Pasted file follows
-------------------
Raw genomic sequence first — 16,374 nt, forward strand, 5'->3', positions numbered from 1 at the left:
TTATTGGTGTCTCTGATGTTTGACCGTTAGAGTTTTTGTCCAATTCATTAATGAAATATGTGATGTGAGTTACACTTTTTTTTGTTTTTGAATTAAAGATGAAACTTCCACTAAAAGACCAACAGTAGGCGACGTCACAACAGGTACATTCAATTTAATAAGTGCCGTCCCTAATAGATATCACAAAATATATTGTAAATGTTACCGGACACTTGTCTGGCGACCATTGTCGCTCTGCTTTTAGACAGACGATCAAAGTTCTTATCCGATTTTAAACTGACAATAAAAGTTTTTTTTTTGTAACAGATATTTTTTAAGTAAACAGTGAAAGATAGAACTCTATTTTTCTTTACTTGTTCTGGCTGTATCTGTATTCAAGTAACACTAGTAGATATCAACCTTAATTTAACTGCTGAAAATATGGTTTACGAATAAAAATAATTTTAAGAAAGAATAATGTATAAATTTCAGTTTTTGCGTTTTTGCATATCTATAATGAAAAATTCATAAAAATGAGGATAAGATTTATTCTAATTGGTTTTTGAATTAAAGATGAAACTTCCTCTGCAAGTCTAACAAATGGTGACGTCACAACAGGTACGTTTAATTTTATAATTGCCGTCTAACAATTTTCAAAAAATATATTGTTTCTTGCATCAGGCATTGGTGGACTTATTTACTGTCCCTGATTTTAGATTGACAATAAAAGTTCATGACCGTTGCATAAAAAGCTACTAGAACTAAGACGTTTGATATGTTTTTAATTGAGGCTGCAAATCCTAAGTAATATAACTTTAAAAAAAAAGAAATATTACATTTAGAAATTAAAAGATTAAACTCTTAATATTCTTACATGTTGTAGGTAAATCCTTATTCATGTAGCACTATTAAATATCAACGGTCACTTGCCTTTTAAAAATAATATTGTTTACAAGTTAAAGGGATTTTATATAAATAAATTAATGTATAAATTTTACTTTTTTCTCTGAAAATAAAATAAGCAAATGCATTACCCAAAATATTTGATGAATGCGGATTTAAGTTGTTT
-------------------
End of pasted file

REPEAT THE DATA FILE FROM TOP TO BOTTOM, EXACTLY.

Raw genomic sequence first — 16,374 nt, forward strand, 5'->3', positions numbered from 1 at the left:
TTATTGGTGTCTCTGATGTTTGACCGTTAGAGTTTTTGTCCAATTCATTAATGAAATATGTGATGTGAGTTACACTTTTTTTTGTTTTTGAATTAAAGATGAAACTTCCACTAAAAGACCAACAGTAGGCGACGTCACAACAGGTACATTCAATTTAATAAGTGCCGTCCCTAATAGATATCACAAAATATATTGTAAATGTTACCGGACACTTGTCTGGCGACCATTGTCGCTCTGCTTTTAGACAGACGATCAAAGTTCTTATCCGATTTTAAACTGACAATAAAAGTTTTTTTTTTGTAACAGATATTTTTTAAGTAAACAGTGAAAGATAGAACTCTATTTTTCTTTACTTGTTCTGGCTGTATCTGTATTCAAGTAACACTAGTAGATATCAACCTTAATTTAACTGCTGAAAATATGGTTTACGAATAAAAATAATTTTAAGAAAGAATAATGTATAAATTTCAGTTTTTGCGTTTTTGCATATCTATAATGAAAAATTCATAAAAATGAGGATAAGATTTATTCTAATTGGTTTTTGAATTAAAGATGAAACTTCCTCTGCAAGTCTAACAAATGGTGACGTCACAACAGGTACGTTTAATTTTATAATTGCCGTCTAACAATTTTCAAAAAATATATTGTTTCTTGCATCAGGCATTGGTGGACTTATTTACTGTCCCTGATTTTAGATTGACAATAAAAGTTCATGACCGTTGCATAAAAAGCTACTAGAACTAAGACGTTTGATATGTTTTTAATTGAGGCTGCAAATCCTAAGTAATATAACTTTAAAAAAAAAGAAATATTACATTTAGAAATTAAAAGATTAAACTCTTAATATTCTTACATGTTGTAGGTAAATCCTTATTCATGTAGCACTATTAAATATCAACGGTCACTTGCCTTTTAAAAATAATATTGTTTACAAGTTAAAGGGATTTTATATAAATAAATTAATGTATAAATTTTACTTTTTTCTCTGAAAATAAAATAAGCAAATGCATTACCCAAAATATTTGATGAATGCGGATTTAAGTTGTTT